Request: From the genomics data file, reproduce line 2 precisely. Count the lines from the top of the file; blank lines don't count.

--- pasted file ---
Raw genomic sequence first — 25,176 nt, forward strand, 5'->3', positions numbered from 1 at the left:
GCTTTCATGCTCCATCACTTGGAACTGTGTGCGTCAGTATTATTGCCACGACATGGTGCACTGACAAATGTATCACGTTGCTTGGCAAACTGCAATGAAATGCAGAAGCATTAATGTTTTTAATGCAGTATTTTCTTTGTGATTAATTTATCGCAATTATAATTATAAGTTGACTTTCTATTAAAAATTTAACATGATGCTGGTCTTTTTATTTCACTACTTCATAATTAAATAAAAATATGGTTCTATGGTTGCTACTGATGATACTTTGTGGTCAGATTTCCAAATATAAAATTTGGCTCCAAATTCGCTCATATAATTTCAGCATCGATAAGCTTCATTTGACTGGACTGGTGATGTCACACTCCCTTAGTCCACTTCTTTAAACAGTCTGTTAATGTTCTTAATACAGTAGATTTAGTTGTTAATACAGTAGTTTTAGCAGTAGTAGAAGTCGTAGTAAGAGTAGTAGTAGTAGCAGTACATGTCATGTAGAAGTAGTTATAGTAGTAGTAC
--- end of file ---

GCTTTCATGCTCCATCACTTGGAACTGTGTGCGTCAGTATTATTGCCACGACATGGTGCACTGACAAATGTATCACGTTGCTTGGCAAACTGCAATGAAATGCAGAAGCATTAATGTTTTTAATGCAGTATTTTCTTTGTGATTAATTTATCGCAATTATAATTATAAGTTGACTTTCTATTAAAAATTTAACATGATGCTGGTCTTTTTATTTCACTACTTCATAATTAAATAAAAATATGGTTCTATGGTTGCTACTGATGATACTTTGTGGTCAGATTTCCAAATATAAAATTTGGCTCCAAATTCGCTCATATAATTTCAGCATCGATAAGCTTCATTTGACTGGACTGGTGATGTCACACTCCCTTAGTCCACTTCTTTAAACAGTCTGTTAATGTTCTTAATACAGTAGATTTAGTTGTTAATACAGTAGTTTTAGCAGTAGTAGAAGTCGTAGTAAGAGTAGTAGTAGTAGCAGTACATGTCATGTAGAAGTAGTTATAGTAGTAGTAC